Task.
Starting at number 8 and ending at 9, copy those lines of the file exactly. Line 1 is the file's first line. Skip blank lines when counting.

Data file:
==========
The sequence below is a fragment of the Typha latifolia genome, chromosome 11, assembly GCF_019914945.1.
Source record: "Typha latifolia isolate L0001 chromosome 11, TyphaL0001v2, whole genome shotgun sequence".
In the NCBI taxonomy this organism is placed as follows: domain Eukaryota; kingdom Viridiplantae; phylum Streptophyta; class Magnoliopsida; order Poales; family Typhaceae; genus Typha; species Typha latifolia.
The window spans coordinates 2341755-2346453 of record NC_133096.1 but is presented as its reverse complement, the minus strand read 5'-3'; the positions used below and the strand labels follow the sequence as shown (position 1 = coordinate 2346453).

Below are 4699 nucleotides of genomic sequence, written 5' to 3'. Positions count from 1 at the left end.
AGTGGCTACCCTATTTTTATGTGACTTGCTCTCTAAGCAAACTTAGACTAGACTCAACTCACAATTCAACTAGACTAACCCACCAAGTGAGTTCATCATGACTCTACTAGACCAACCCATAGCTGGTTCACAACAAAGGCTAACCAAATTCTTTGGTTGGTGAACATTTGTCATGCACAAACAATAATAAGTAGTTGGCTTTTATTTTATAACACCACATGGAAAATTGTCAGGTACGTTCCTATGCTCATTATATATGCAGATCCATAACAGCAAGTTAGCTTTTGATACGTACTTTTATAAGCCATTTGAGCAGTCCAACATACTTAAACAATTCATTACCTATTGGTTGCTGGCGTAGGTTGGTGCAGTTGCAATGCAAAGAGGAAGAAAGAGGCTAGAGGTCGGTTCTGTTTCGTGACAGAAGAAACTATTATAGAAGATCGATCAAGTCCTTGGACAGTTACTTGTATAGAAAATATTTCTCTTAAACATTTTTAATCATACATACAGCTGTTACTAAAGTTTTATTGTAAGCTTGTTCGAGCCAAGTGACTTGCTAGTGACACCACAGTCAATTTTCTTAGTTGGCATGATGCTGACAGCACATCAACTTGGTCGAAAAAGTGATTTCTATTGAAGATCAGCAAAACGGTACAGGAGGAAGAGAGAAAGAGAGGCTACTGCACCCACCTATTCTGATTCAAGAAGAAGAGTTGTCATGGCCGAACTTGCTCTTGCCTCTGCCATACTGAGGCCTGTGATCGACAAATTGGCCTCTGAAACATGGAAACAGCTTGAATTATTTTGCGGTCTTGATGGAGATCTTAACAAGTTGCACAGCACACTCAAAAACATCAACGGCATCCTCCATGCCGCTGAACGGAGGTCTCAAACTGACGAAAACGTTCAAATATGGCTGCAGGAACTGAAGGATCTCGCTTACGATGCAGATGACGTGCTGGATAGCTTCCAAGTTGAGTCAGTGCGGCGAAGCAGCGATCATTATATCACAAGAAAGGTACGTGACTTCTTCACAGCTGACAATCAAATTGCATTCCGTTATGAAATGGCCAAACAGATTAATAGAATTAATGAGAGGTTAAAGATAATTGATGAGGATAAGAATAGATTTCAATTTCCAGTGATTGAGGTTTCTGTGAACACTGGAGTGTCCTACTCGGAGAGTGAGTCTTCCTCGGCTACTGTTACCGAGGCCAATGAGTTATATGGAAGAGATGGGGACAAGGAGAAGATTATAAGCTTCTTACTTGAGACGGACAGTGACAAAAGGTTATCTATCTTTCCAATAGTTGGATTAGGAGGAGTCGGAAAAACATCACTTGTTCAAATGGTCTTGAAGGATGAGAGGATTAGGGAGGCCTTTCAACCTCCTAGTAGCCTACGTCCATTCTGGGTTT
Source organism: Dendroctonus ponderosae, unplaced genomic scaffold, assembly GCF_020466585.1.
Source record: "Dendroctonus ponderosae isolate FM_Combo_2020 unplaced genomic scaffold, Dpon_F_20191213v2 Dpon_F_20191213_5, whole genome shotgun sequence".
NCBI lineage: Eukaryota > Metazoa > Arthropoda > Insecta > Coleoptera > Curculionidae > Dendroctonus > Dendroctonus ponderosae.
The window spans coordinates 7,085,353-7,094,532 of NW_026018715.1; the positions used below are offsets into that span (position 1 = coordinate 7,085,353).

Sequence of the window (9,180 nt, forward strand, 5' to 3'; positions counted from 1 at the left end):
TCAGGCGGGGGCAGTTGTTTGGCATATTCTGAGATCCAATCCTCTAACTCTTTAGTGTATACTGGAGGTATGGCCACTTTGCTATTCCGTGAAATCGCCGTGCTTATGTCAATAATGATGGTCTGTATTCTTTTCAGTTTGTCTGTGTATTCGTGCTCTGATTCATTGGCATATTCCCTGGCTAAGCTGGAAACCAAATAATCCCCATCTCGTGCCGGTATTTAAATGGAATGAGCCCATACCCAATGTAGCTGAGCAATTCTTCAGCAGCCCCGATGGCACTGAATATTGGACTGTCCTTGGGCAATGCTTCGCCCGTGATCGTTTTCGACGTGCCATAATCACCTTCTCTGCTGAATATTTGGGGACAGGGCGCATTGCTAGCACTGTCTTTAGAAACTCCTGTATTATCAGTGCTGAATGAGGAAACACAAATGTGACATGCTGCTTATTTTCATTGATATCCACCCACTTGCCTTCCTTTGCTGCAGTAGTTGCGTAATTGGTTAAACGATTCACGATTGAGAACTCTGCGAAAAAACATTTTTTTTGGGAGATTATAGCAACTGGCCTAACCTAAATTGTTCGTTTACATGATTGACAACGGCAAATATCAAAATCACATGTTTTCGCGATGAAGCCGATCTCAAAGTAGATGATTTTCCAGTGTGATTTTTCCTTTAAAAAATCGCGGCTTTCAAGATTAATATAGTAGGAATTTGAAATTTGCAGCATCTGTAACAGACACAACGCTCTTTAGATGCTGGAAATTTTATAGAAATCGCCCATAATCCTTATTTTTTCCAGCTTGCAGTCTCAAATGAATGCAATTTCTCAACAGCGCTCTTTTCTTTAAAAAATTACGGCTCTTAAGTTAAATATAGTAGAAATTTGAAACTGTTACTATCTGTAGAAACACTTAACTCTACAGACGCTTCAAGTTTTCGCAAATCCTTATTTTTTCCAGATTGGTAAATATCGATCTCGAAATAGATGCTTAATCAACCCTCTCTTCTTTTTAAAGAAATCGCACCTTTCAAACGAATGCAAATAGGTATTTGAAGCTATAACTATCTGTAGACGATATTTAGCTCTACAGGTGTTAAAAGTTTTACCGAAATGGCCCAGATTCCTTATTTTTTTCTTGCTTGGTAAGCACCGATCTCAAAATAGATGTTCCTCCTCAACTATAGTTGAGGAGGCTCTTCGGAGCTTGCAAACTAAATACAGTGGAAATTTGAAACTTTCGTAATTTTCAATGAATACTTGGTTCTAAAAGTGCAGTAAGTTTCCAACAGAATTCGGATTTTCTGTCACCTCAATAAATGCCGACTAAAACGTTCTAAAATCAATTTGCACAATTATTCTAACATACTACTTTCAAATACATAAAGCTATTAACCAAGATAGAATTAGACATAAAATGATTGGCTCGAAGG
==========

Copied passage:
Source record: "Dendroctonus ponderosae isolate FM_Combo_2020 unplaced genomic scaffold, Dpon_F_20191213v2 Dpon_F_20191213_5, whole genome shotgun sequence".
NCBI lineage: Eukaryota > Metazoa > Arthropoda > Insecta > Coleoptera > Curculionidae > Dendroctonus > Dendroctonus ponderosae.